# The Force of Statistics

Math Lair Home > Source Material > The Force of Statistics

"The Force of Statistics", by Stephen Leacock (1869–1944), can be found in his book Literary Lapses.

## The Force of Statistics

They were sitting on a seat of the car, immediately in front of me. I was consequently able to hear all that they were saying. They were evidently strangers who had dropped into a conversation. They both had the air of men who considered themselves profoundly interesting as minds. It was plain that each laboured under the impression that he was a ripe thinker.

One had just been reading a book which lay in his lap.

"I've been reading some very interesting statistics," he was saying to the other thinker.

"Ah, statistics!" said the other; "wonderful things, sir, statistics; very fond of them myself."

"I find, for instance," the first man went on, "that a drop of water is filled with little...with little...I forget just what you call them...little—er—things, every cubic inch containing—er—containing...let me see..."

"Say a million," said the other thinker, encouragingly.

"Yes, a million, or possibly a billion...but at any rate, ever so many of them."

"Is it possible?" said the other. "But really, you know, there are wonderful things in the world. Now, coal... take coal..."

"Very good," said his friend, "let us take coal," settling back in his seat with the air of an intellect about to feed itself.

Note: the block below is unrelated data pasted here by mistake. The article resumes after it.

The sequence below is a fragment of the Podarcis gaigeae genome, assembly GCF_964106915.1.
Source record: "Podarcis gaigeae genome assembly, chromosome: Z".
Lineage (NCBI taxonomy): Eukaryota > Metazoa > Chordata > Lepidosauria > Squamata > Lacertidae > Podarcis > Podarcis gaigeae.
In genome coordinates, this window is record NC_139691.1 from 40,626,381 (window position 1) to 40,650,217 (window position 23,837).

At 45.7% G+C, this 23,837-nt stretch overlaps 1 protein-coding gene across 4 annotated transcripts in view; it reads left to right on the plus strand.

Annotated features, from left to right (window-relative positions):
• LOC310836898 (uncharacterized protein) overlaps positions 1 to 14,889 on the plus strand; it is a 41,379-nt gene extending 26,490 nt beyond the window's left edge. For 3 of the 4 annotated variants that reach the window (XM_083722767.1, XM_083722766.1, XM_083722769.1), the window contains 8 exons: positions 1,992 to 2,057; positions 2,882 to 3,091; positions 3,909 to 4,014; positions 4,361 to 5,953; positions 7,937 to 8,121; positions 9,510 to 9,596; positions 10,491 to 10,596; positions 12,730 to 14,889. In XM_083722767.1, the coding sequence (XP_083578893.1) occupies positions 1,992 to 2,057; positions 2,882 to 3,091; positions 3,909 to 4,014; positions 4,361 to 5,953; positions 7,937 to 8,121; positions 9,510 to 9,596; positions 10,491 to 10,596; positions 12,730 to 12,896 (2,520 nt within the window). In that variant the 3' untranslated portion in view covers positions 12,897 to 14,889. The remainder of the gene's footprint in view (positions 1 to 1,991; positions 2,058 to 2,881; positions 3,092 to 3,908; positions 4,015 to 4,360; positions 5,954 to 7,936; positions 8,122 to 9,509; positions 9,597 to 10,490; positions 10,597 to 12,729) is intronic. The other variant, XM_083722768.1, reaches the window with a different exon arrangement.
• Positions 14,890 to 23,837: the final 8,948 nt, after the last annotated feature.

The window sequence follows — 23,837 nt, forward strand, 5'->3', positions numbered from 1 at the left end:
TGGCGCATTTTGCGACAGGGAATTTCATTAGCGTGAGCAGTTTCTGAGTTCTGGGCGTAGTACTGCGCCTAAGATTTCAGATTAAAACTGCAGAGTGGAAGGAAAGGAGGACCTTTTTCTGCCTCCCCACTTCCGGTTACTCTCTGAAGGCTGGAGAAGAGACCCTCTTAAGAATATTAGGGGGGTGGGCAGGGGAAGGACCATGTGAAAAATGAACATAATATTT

"Do you know that every ton of coal burnt in an engine will drag a train of cars as long as...I forget the exact length, but say a train of cars of such and such a length, and weighing, say so much...from...from...hum! for the moment the exact distance escapes me...drag it from..."

"From here to the moon," suggested the other.

"Ah, very likely; yes, from here to the moon. Wonderful, isn't it?"

"But the most stupendous calculation of all, sir, is in regard to the distance from the earth to the sun. Positively, sir, a cannon-ball—er—fired at the sun..."

"Fired at the sun," nodded the other, approvingly, as if he had often seen it done.

"And travelling at the rate of...of..."

"Of three cents a mile," hinted the listener.

"No, no, you misunderstand me—but travelling at a fearful rate, simply fearful, sir, would take a hundred million—no, a hundred billion—in short would take a scandalously long time in getting there——"

At this point I could stand no more. I interrupted—"Provided it were fired from Philadelphia," I said, and passed into the smoking-car.

Also from the same book is Boarding-House Geometry. Also by Stephen Leacock are Mathematics for Golfers and The Mathematics of the Lost Chord.